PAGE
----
ESP8266 - Limit Switch

This tutorial instructs you how to use ESP8266 with the limit switch. In detail, we will learn:

ESP8266 NodeMCU with Limit Switch

Hardware Preparation

1×ESP8266 NodeMCU
1×Micro USB Cable
1×Limit Switch (KW12-3)
1×Limit Switch (V-156-1C25)
1×Wires
1×(Optional) Heat Shrink Tubing
1×(Optional) Soldering Iron
1×(Optional) 5V Power Adapter for ESP8266
1×(Optional) ESP8266 Screw Terminal Adapter

Or you can buy the following sensor kit:

1×DIYables Sensor Kit 30 types, 69 units
Disclosure: Some of the links provided in this section are Amazon affiliate links. We may receive a commission for any purchases made through these links at no additional cost to you. We appreciate your support.

Overview of Limit Switch

It is referred to as Limit Switch because its primary purpose is to detect when a moving object has reached a limit.

The Limit Switch Pinout

There exist various types of limit switches, yet the most widely favored ones are the KW12-3 and V-156-1C25. Each of these types features three pins:

  • C: This is the common pin and is used for both normally open and normally closed modes.
  • NO: This is the normally open pin and is used only in the normally open mode.
  • NC: This is the normally closed pin and is used only in the normally closed mode.
Limit Switch pinout
image source: diyables.io

How It Works

Although the limit switch has three pins, a typical application usually utilizes only two pins: the C pin and one of the other two. Consequently, there are four different ways to use the limit switch. The following is a wiring table for the limit switch and the reading state on ESP8266 for all four methods:

C pin NO pin NC pin ESP8266 Input Pin's State
1 GND ESP8266 Input Pin (with pull-up) not connected HIGH when untouched, LOW when touched
2 GND not connected ESP8266 Input Pin (with pull-up) LOW when untouched, HIGH when touched
3 VCC ESP8266 Input Pin (with pull-down) not connected LOW when untouched, HIGH when touched
4 VCC not connected ESP8266 Input Pin (with pull-down) HIGH when untouched, LOW when touched

For every method, we can interchange the GND pin and the ESP8266 Input Pin. Consequently, there are eight possible ways to connect an ESP8266 to a limit switch.

We must select one of the four options presented. The remainder of the tutorial will use the first method.

Wiring Diagram

The wiring diagram between ESP8266 NodeMCU and Limit Switch

This image is created using Fritzing. Click to enlarge image

See more in ESP8266's pinout and how to supply power to the ESP8266 and other components.

For a secure and reliable wiring connection, we suggest using a Soldering Iron to solder the wires and pins of the limit switch together. After that, cover the connection with Heat Shrink Tube for extra safety.

ESP8266 Code - Limit Switch

Similar to a button, debouncing is also necessary for a limit switch (for more information, see Why needs debounce for the button/limit switch?). This can make programming complex. Fortunately, the ezButton library supports the debouncing function and has an internal pull-up register, which makes it easier to program the button.

※ NOTE THAT:

Two common applications exist with limit switch:

  • The first: if the switch is in the TOUCHED state, a certain action should be taken. Conversely, if the input is UNTOUCHED, a different action should be done.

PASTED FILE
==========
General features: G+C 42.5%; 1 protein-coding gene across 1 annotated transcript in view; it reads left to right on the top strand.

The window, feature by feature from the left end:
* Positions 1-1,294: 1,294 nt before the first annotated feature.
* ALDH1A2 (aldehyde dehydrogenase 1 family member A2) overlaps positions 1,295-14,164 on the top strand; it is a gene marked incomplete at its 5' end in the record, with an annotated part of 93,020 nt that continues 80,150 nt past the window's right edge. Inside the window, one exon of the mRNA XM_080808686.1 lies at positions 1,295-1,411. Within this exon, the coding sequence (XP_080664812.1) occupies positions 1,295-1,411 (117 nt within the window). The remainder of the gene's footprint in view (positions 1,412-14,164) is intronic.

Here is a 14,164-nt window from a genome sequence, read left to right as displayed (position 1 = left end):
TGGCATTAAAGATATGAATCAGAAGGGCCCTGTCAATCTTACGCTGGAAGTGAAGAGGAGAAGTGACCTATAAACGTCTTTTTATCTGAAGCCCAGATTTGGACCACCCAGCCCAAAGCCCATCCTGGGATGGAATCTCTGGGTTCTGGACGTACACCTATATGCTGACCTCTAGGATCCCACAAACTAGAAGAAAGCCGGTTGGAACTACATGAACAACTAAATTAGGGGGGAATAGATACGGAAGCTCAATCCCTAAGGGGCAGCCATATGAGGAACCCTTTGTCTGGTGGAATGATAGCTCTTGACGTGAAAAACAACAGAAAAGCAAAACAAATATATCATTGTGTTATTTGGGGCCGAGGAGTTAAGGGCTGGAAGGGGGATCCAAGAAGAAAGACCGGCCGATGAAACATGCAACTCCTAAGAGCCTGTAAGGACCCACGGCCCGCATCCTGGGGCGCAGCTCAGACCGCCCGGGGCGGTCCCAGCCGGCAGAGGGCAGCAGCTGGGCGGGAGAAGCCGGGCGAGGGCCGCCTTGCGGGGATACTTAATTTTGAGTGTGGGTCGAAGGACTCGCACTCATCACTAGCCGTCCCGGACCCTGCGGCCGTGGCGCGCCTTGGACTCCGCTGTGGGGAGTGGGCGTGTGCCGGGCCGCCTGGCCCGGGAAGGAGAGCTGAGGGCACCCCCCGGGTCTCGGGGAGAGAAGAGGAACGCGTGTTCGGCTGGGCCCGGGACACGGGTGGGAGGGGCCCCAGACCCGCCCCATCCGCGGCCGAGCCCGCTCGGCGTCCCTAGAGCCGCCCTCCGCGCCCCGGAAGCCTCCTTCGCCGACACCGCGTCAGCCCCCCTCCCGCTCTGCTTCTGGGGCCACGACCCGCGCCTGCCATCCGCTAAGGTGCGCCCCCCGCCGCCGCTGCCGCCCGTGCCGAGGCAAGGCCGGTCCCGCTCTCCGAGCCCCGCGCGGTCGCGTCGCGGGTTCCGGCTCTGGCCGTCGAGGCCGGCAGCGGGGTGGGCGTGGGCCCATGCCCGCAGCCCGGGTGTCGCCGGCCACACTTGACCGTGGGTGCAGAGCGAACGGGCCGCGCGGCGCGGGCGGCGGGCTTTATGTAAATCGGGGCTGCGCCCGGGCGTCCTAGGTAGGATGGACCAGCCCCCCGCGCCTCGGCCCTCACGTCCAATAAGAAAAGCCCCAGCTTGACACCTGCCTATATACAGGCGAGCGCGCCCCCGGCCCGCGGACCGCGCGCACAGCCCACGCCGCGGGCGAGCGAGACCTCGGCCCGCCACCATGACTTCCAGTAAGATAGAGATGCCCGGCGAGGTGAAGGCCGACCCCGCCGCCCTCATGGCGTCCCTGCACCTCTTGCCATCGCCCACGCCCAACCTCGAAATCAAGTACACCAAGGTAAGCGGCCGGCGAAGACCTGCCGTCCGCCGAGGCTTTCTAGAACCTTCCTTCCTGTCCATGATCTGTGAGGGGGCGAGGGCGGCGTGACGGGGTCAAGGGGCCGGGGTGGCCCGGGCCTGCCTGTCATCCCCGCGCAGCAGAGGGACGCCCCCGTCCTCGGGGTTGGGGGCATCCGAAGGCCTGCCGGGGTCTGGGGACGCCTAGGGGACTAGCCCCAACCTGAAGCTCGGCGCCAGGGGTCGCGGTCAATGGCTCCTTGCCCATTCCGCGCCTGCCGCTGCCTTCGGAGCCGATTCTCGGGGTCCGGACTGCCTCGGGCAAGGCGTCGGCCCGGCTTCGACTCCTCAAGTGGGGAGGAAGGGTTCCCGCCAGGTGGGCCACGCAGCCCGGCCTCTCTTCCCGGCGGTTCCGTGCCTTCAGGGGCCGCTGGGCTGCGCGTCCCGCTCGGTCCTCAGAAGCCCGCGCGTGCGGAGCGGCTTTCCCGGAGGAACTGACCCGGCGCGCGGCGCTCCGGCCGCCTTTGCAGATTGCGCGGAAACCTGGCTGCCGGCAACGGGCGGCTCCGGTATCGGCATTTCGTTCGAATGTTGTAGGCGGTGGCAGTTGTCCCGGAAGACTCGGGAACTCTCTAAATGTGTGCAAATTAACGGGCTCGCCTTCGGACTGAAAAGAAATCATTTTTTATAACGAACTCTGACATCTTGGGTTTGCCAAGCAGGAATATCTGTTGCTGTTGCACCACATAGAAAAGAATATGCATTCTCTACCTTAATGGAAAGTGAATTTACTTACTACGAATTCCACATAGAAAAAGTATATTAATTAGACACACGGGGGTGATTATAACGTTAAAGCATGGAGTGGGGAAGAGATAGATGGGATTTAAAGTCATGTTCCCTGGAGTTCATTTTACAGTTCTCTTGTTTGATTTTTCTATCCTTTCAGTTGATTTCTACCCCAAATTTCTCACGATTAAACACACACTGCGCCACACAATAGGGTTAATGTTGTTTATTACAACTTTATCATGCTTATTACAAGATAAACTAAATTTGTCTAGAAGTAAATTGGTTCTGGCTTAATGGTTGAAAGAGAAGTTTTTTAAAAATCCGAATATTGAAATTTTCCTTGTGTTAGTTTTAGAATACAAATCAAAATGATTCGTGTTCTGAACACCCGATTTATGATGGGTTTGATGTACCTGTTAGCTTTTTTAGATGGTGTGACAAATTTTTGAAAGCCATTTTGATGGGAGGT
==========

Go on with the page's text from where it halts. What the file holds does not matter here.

• The second: if the switch is changed from UNTOUCHED to TOUCHED (or vice versa), a specific action should be executed.
/* * This ESP8266 NodeMCU code was developed by newbiely.com * * This ESP8266 NodeMCU code is made available for public use without any restriction * * For comprehensive instructions and wiring diagrams, please visit: * https://newbiely.com/tutorials/esp8266/esp8266-limit-switch */ #include <ezButton.h> ezButton limitSwitch(D7); // create ezButton object that attach to ESP8266 pin D7 void setup() { Serial.begin(9600); limitSwitch.setDebounceTime(50); // set debounce time to 50 milliseconds } void loop() { limitSwitch.loop(); // MUST call the loop() function first if(limitSwitch.isPressed()) Serial.println("The limit switch: UNTOUCHED -> TOUCHED"); if(limitSwitch.isReleased()) Serial.println("The limit switch: TOUCHED -> UNTOUCHED"); int state = limitSwitch.getState(); if(state == HIGH) Serial.println("The limit switch: UNTOUCHED"); else Serial.println("The limit switch: TOUCHED"); }

Detailed Instructions

To get started with ESP8266 on Arduino IDE, follow these steps:

  • Check out the how to setup environment for ESP8266 on Arduino IDE tutorial if this is your first time using ESP8266.
  • Wire the components as shown in the diagram.
  • Connect the ESP8266 board to your computer using a USB cable.
  • Open Arduino IDE on your computer.
  • Choose the correct ESP8266 board, such as (e.g. NodeMCU 1.0 (ESP-12E Module)), and its respective COM port.
  • Do the wiring as indicated in the diagram.
  • Connect the ESP8266 to a computer using a USB cable.
  • Open the Arduino IDE.
  • Install the ezButton library, instructions can be found here.
  • Select the correct board and port.
  • Click the Upload button on the Arduino IDE to compile and upload the code to the ESP8266.
  • Press and release the Limit Switch.
  • Check out the result on the Serial Monitor.
COM6
Send
The limit switch: UNTOUCHED The limit switch: UNTOUCHED The limit switch: UNTOUCHED The limit switch: UNTOUCHED -> TOUCHED The limit switch: TOUCHED The limit switch: TOUCHED The limit switch: TOUCHED The limit switch: TOUCHED The limit switch: TOUCHED The limit switch: TOUCHED The limit switch: TOUCHED The limit switch: TOUCHED The limit switch: TOUCHED The limit switch: TOUCHED The limit switch: TOUCHED -> UNTOUCHED The limit switch: UNTOUCHED The limit switch: UNTOUCHED The limit switch: UNTOUCHED The limit switch: UNTOUCHED
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